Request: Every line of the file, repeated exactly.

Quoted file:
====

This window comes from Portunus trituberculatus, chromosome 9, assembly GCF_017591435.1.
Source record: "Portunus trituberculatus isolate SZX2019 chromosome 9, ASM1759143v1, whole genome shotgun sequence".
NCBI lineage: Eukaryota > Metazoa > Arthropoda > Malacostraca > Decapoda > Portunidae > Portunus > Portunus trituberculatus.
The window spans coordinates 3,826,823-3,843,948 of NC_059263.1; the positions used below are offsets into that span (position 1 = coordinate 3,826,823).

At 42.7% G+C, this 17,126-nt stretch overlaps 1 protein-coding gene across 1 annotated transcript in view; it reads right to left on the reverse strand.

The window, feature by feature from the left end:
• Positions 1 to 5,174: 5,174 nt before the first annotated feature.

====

This window comes from Portunus trituberculatus, chromosome 9, assembly GCF_017591435.1.
Source record: "Portunus trituberculatus isolate SZX2019 chromosome 9, ASM1759143v1, whole genome shotgun sequence".
NCBI lineage: Eukaryota > Metazoa > Arthropoda > Malacostraca > Decapoda > Portunidae > Portunus > Portunus trituberculatus.
The window spans coordinates 3,826,823-3,843,948 of NC_059263.1; the positions used below are offsets into that span (position 1 = coordinate 3,826,823).

At 42.7% G+C, this 17,126-nt stretch overlaps 1 protein-coding gene across 1 annotated transcript in view; it reads right to left on the reverse strand.

The window, feature by feature from the left end:
• Positions 1 to 5,174: 5,174 nt before the first annotated feature.